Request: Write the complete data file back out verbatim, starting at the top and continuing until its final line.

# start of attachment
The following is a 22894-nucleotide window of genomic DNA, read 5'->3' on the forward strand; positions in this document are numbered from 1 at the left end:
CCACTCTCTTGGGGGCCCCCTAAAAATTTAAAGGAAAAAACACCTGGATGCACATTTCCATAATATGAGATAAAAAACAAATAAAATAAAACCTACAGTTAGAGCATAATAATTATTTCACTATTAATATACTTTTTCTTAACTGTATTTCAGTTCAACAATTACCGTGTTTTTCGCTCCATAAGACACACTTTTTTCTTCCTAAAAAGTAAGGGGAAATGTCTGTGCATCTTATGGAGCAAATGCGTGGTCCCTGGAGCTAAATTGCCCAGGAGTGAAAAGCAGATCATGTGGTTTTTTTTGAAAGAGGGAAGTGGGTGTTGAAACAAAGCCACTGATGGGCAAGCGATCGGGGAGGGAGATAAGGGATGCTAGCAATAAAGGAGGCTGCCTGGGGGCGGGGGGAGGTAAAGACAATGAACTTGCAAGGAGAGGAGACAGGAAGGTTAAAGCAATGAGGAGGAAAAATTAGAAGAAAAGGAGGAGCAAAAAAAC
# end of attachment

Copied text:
The following is a 22894-nucleotide window of genomic DNA, read 5'->3' on the forward strand; positions in this document are numbered from 1 at the left end:
CCACTCTCTTGGGGGCCCCCTAAAAATTTAAAGGAAAAAACACCTGGATGCACATTTCCATAATATGAGATAAAAAACAAATAAAATAAAACCTACAGTTAGAGCATAATAATTATTTCACTATTAATATACTTTTTCTTAACTGTATTTCAGTTCAACAATTACCGTGTTTTTCGCTCCATAAGACACACTTTTTTCTTCCTAAAAAGTAAGGGGAAATGTCTGTGCATCTTATGGAGCAAATGCGTGGTCCCTGGAGCTAAATTGCCCAGGAGTGAAAAGCAGATCATGTGGTTTTTTTTGAAAGAGGGAAGTGGGTGTTGAAACAAAGCCACTGATGGGCAAGCGATCGGGGAGGGAGATAAGGGATGCTAGCAATAAAGGAGGCTGCCTGGGGGCGGGGGGAGGTAAAGACAATGAACTTGCAAGGAGAGGAGACAGGAAGGTTAAAGCAATGAGGAGGAAAAATTAGAAGAAAAGGAGGAGCAAAAAAAC